In February 1947 he assumed command of USS PC-572 and in October that year was detached for flight training at the Naval Air Station, Pensacola, Florida; the Naval Auxiliary Air Station, Cabaniss Field, Corpus Christi, Texas, and the Naval Air Station, Jacksonville, Florida. Designated Naval Aviator in April 1949, he joined Composite Squadron Thirty-three and from July 1950 to April 1951 had duty as Flag Lieutenant and Aide to Commander Naval Air Force, Atlantic Fleet. He had similar duty on the Staff of Commander Second Fleet and in that assignment participated in two major NATO exercises.

In November 1953 he returned to the Naval Auxiliary Air Station, Cabaniss Field, to serve as an Instructor until March 1955 and the next month became Administrative Assistant to the Flag Lieutenant and Aide to the Commander in Chief, Pacific/Commander in Chief, Pacific Fleet. In September 1957 e reported as Executive Officer of Attack Squadron Fifteen, based on USS Franklin D. Roosevelt (CVA-42) and in that capacity participated again in a Mediterranean Cruise.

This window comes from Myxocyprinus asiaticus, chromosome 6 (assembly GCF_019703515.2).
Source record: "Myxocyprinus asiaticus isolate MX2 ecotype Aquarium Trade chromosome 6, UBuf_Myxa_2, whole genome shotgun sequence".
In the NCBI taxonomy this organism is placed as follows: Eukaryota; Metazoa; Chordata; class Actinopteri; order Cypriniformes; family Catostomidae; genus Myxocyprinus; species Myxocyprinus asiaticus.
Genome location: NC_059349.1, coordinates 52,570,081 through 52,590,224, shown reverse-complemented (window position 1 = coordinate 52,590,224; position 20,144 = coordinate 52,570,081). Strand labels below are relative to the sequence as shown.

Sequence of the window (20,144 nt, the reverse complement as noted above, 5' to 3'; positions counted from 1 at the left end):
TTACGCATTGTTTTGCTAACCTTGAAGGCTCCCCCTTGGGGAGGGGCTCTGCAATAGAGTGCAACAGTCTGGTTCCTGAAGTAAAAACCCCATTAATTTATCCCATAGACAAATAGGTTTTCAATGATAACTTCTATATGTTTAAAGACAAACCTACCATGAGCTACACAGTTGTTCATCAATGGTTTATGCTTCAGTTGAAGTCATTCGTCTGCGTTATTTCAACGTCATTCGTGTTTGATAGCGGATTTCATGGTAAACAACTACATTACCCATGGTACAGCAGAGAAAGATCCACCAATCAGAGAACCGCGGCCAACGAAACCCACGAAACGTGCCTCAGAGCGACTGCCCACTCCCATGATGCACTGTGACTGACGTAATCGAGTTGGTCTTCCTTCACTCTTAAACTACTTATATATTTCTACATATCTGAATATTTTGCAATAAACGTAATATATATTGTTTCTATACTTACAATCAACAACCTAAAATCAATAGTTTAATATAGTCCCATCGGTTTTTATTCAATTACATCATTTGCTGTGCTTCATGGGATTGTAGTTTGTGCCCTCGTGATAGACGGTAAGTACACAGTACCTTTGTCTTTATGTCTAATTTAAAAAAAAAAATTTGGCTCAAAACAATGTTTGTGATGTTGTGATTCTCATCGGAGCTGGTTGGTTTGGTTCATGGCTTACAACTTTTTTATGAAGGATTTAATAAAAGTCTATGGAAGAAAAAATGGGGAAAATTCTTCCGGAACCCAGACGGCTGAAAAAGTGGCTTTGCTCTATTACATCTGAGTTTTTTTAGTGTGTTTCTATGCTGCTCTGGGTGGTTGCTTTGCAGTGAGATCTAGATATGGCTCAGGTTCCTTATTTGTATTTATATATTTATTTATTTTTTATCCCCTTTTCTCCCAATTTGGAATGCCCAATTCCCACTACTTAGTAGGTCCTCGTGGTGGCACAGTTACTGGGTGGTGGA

From June 1959 until June 1960, he had postgraduate instruction at Stanford University, Stanford, California, from which he received the degree of Master of Arts. Following further instruction (Senior Course) at the Naval War College, Newport, Rhode Island, he joined Attack Squadron Forty-four in July 1961 and in September that year assumed command of Attack Squadron One-Hundred Seventy Six. That squadron, under his command, participated in a Mediterranean cruise, based on USS Shangri-la and won the Battle Efficiency “E”. In December 1962 he reported as Air Officer on board the USS Franklin D. Roosevelt (CVA-42), which won the Flatley Safety Award for the fiscal year 1964 and in June 1964 was detached for duty as Head of the Manpower Program Branch, Office of the Chief of Naval Operations, Navy Department, Washington, D. C. He was awarded the Navy Commendation Medal “for outstanding performance of duty . . . (in) the timely integration of accurate manpower data . . . made an invaluable contribution to the effectiveness of the Navy program planning system . . .”